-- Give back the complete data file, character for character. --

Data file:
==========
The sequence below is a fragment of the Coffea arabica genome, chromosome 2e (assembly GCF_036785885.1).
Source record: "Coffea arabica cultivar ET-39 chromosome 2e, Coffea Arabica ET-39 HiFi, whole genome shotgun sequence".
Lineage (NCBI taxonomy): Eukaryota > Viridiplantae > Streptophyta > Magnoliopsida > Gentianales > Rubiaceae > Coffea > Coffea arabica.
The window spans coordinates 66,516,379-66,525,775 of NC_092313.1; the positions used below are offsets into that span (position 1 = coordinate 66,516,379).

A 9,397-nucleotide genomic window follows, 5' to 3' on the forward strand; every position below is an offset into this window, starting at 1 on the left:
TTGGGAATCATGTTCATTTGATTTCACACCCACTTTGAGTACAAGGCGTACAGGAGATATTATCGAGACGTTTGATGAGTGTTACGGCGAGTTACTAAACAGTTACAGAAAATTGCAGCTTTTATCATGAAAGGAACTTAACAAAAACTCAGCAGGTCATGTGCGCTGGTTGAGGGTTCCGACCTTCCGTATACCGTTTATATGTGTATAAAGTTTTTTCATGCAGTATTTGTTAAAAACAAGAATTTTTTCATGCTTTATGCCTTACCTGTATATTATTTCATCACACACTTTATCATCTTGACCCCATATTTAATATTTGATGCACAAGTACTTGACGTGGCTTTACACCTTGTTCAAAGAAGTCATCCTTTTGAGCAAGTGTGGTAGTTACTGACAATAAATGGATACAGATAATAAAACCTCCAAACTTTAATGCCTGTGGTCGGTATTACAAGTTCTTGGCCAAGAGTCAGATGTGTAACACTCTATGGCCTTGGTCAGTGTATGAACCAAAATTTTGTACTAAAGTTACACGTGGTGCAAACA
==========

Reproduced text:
The sequence below is a fragment of the Coffea arabica genome, chromosome 2e (assembly GCF_036785885.1).
Source record: "Coffea arabica cultivar ET-39 chromosome 2e, Coffea Arabica ET-39 HiFi, whole genome shotgun sequence".
Lineage (NCBI taxonomy): Eukaryota > Viridiplantae > Streptophyta > Magnoliopsida > Gentianales > Rubiaceae > Coffea > Coffea arabica.
The window spans coordinates 66,516,379-66,525,775 of NC_092313.1; the positions used below are offsets into that span (position 1 = coordinate 66,516,379).

A 9,397-nucleotide genomic window follows, 5' to 3' on the forward strand; every position below is an offset into this window, starting at 1 on the left:
TTGGGAATCATGTTCATTTGATTTCACACCCACTTTGAGTACAAGGCGTACAGGAGATATTATCGAGACGTTTGATGAGTGTTACGGCGAGTTACTAAACAGTTACAGAAAATTGCAGCTTTTATCATGAAAGGAACTTAACAAAAACTCAGCAGGTCATGTGCGCTGGTTGAGGGTTCCGACCTTCCGTATACCGTTTATATGTGTATAAAGTTTTTTCATGCAGTATTTGTTAAAAACAAGAATTTTTTCATGCTTTATGCCTTACCTGTATATTATTTCATCACACACTTTATCATCTTGACCCCATATTTAATATTTGATGCACAAGTACTTGACGTGGCTTTACACCTTGTTCAAAGAAGTCATCCTTTTGAGCAAGTGTGGTAGTTACTGACAATAAATGGATACAGATAATAAAACCTCCAAACTTTAATGCCTGTGGTCGGTATTACAAGTTCTTGGCCAAGAGTCAGATGTGTAACACTCTATGGCCTTGGTCAGTGTATGAACCAAAATTTTGTACTAAAGTTACACGTGGTGCAAACA